The monument also marks the boundary between two semi-autonomous American Indian governments, the Navajo Nation, who maintains the monument as a tourist attraction, and the Ute Mountain Utes, whose reservation is located in Southwestern Colorado, south of the town of Cortez.
The origins of the monument as state boundaries began during the Civil War, when the U.S. Congress acted to form governments in the area to combat Confederate ambitions for the region. In 2009, a controversy erupted with a series of newspaper articles claiming that the monument was misplaced in the initial surveys. The accuracy of the initial surveys has been defended by the U.S. National Geodetic Survey and the monument has been legally established as the corner of the four states.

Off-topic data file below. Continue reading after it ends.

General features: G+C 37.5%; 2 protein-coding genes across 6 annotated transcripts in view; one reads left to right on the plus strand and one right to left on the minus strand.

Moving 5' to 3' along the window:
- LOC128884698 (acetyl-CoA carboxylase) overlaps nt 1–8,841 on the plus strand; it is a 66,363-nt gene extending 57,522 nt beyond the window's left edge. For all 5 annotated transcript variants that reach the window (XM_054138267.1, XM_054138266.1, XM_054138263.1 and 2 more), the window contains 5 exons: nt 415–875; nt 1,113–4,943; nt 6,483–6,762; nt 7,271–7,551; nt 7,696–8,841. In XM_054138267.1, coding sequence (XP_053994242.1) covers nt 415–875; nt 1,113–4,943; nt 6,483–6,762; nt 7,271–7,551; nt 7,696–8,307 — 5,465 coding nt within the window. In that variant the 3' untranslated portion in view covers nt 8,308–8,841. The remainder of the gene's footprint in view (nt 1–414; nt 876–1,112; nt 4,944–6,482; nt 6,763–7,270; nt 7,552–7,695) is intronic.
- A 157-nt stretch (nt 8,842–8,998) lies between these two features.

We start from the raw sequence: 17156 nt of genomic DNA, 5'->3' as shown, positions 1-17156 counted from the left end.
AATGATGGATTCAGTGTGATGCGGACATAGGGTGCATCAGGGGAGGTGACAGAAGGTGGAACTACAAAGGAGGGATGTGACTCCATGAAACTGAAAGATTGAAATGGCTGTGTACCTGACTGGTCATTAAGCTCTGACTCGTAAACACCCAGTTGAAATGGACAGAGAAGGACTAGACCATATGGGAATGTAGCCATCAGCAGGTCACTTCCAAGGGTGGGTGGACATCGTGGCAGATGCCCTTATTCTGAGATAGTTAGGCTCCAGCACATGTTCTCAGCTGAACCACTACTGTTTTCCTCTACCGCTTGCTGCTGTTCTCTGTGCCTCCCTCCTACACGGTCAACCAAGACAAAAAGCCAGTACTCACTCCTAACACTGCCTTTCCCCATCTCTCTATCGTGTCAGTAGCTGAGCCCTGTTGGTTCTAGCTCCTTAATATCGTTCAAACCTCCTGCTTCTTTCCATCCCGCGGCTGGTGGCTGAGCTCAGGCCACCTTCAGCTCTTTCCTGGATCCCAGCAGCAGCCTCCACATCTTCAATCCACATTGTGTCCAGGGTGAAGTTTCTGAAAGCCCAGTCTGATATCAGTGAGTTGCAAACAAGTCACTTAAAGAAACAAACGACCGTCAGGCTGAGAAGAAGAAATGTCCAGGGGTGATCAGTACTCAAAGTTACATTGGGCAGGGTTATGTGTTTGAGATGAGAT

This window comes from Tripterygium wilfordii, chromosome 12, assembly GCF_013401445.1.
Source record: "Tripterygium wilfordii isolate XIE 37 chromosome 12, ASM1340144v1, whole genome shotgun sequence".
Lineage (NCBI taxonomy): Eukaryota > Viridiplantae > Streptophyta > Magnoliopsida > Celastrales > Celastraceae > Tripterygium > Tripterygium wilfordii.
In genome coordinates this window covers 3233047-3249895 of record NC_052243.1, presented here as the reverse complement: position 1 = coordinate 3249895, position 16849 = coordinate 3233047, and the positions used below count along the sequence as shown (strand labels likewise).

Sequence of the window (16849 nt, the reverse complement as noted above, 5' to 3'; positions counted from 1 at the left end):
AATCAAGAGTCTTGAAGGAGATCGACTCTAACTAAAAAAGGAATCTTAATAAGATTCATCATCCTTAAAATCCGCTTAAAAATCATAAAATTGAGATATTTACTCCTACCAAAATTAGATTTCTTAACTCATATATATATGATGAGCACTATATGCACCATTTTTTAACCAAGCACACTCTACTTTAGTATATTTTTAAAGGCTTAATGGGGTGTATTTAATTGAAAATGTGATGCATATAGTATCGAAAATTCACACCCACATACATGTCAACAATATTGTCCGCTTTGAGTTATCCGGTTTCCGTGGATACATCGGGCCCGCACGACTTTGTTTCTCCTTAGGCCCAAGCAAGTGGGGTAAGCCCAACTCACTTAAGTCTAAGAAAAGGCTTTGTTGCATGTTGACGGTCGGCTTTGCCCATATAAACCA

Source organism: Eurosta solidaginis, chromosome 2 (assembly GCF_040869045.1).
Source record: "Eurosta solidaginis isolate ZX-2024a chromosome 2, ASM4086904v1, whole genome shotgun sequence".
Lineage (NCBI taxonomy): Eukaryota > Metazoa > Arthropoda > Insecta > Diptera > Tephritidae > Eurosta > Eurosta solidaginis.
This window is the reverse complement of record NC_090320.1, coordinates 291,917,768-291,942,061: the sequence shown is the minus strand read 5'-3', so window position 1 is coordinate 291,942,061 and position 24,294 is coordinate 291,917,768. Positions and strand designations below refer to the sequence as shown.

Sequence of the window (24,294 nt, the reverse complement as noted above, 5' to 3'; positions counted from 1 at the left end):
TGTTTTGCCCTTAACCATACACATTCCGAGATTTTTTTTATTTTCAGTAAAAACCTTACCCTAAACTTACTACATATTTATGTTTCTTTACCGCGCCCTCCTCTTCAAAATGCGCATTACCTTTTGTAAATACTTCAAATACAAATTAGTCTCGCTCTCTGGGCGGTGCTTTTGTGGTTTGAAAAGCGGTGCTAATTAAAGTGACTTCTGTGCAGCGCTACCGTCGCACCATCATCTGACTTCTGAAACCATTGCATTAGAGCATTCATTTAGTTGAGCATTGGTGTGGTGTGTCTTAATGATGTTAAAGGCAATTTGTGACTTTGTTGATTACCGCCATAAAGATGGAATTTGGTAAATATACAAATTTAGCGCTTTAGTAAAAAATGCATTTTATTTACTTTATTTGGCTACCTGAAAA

The Monument is a blending point of the four states and two tribes that make up the Trail of the Ancients National Scenic Byway.